Chennai's relocated urban poor face livelihood crisis in faraway lands
Shifted to Perumbakkam about 30 kms away from their earlier residence, many in the new locality find very fewer opportunities to earn their bread.
CHENNAI: Last week, about 650 families from the banks of Cooum River in Chennai were relocated to tenements of the Slum board about 30 kilometers away from their earlier residences. The families have picked up what remained of their lives from the city to the Perumbakkam resettlement colony which is located in the city's outskirts. However, the resettlement has deprived their livelihoods.
Most of them so far earned a living in the city as coolies, auto drivers, maids, labourers, construction workers, and streetside vendors. Now, they find themselves to be in the middle of nowhere as employment opportunities in Perumbakkam, an isolated locality, are very minimal. To keep their existing jobs, they have to travel 60 kms every day, which is also not a viable option said residents who have been relocated.
P Srinivasan, an auto driver, said he earned about Rs 1,000 a day as autos were preferred by many to ply on small streets in the city. ‘‘As OMR is the only main highway, people usually prefer to travel by Uber and Ola than autos since they are faster and comfortable. From Taramani, there is also the MRTS facility,’’ said Srinivasan.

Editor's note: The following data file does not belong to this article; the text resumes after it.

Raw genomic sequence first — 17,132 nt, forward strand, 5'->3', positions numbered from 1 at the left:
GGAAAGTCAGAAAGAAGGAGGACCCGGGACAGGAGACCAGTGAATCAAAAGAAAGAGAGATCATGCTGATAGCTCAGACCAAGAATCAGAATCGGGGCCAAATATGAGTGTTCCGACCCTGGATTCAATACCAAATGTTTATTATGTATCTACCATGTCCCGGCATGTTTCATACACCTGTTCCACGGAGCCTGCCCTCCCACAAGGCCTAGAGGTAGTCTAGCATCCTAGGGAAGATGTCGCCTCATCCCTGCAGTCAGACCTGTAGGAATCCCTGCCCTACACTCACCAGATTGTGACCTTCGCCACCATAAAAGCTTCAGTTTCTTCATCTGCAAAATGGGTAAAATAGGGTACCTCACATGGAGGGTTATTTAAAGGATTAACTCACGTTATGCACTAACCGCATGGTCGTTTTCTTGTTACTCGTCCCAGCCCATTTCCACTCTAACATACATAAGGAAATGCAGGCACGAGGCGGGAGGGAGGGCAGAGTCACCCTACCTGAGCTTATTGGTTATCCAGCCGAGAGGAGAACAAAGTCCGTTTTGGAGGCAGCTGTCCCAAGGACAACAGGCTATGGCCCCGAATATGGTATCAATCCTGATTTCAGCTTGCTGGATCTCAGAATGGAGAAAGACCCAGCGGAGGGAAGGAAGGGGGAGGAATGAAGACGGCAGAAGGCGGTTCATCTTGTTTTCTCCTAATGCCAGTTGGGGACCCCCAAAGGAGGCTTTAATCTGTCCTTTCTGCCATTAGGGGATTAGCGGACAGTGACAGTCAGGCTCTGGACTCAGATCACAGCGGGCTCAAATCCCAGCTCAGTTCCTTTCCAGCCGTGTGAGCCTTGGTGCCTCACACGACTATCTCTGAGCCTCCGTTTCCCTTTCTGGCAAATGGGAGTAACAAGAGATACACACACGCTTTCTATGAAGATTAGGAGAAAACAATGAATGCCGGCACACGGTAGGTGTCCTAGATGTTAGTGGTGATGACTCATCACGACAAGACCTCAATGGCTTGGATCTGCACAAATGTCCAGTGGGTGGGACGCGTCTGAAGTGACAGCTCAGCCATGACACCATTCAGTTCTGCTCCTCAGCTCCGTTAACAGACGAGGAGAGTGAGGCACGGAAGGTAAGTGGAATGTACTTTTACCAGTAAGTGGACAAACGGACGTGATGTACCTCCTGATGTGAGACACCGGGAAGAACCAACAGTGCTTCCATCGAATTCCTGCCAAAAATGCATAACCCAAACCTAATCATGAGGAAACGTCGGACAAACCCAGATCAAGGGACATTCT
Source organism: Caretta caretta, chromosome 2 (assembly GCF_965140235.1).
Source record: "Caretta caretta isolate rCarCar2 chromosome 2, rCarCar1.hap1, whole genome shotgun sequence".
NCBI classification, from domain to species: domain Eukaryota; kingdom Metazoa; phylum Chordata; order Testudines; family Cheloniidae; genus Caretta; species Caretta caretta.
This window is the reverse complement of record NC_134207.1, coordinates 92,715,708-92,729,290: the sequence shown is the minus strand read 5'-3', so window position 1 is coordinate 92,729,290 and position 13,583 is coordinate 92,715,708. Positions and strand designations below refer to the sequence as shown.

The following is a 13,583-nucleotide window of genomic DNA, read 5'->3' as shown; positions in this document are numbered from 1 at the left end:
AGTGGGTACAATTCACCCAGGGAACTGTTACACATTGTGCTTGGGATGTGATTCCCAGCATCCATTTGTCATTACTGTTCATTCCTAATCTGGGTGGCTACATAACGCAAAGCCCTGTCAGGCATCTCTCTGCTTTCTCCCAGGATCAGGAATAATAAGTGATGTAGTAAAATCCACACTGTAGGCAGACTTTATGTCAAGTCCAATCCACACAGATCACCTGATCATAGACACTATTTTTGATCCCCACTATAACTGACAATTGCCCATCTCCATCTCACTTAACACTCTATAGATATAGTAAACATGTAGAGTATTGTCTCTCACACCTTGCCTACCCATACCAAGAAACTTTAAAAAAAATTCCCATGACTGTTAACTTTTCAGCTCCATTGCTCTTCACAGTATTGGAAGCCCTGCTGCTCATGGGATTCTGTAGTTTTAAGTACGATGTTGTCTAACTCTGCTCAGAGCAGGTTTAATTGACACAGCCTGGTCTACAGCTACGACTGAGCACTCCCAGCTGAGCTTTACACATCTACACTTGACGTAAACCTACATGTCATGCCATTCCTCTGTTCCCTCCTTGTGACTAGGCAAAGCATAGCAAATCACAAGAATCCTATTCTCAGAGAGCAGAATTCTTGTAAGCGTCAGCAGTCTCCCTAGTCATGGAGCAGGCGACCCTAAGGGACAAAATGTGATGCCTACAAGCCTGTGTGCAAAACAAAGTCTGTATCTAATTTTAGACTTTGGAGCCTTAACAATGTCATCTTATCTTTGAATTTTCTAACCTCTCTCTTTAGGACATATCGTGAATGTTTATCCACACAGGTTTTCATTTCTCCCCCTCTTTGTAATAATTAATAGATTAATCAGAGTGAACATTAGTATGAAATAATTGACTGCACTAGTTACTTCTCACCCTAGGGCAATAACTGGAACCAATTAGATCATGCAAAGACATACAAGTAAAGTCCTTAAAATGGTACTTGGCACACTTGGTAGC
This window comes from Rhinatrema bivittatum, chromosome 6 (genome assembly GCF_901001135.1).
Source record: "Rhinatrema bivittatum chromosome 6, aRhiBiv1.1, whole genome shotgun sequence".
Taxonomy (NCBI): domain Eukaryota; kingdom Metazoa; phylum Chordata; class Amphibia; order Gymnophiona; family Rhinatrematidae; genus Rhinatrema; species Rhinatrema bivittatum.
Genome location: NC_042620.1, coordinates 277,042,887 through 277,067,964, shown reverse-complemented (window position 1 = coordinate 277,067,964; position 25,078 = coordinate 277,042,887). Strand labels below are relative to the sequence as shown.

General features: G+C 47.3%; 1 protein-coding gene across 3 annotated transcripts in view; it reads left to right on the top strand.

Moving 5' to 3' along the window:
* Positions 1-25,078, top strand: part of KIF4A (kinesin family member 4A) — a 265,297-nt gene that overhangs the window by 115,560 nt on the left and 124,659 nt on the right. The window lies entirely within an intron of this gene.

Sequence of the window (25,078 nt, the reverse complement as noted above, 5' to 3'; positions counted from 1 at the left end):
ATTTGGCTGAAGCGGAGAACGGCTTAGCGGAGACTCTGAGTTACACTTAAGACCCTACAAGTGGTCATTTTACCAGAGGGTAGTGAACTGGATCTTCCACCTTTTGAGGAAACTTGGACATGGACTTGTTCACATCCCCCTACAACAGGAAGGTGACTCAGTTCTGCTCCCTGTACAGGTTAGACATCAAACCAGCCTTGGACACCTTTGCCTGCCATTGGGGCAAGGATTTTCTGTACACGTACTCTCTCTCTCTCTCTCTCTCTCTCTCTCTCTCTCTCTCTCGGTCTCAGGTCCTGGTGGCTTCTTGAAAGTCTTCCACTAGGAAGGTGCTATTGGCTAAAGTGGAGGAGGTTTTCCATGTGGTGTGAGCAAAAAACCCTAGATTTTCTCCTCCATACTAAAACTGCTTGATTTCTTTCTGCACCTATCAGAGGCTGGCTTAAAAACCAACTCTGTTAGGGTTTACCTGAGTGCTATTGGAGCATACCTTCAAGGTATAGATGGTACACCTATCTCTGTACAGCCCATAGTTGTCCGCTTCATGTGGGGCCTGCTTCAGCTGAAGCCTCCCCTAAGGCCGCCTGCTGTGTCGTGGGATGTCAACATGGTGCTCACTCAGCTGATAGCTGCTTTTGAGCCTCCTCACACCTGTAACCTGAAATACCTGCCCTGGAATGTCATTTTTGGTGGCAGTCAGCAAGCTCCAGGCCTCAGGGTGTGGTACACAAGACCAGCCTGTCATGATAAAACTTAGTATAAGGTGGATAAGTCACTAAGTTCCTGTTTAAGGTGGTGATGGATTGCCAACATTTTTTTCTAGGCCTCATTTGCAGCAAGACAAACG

Srinivasan now finds himself in a quagmire as for the past four-days he has not earned anything. ‘‘Driving all the way to the city will not be viable as all the money I earn will be spent on fuel for returning home. There won’t be any profit,’’ he said.
G Gajendari, another resident finds herself helpless too. Working as a housekeeper in the Egmore Museum, she had a steady income of Rs 8,000 per month. But now she mulls over whether she should go to work at all, not just because of the distance but there’s no one to take care of her two-year-old child. The anganwadis too have no space to accommodate more children.
‘‘In Chindradripet, relatives and family friends lived next to each other. So, we asked them to look after them while we were away for work. Now, they have put us in far away blocks and I don’t know my neighbours. How can I now strangers with my child and go to work every day?’’ she questions.
Tamil Nadu Slum Clearance Board Officials have told the dwellers not to raise shops outside their buildings. Because of this restriction, many people in desperation for money set up stalls selling chips, cigarettes, biscuits and tea inside their building itself, but this is of little help.
‘‘In the city, we earned at least Rs 500 daily through tea shops and selling provision items. Here, they have restricted us from that also,’’ said R Bhuvaneshwari, a resident. ‘‘If we set stalls outside also, who will buy from us? This is an isolated area.’’
Though the government has given Rs. 5000 as an allowance for the dwellers, the money is already running out. ‘‘We have been buying food and water costing about Rs 500 a day. Next, since there are no elevators, porters charge from Rs 200 to 500 to carry our household goods to as high as the eighth floor,’’ added Bhuvaneshwari.
Though nothing has changed even after five-days of shifting, the residents continue to hope against hope to somehow restart their lives again.
When queried about the issue, officials of the Tamilnadu Skill Development Corporation said they have planned a series of skill development programs for the resettled people to get new employment opportunities.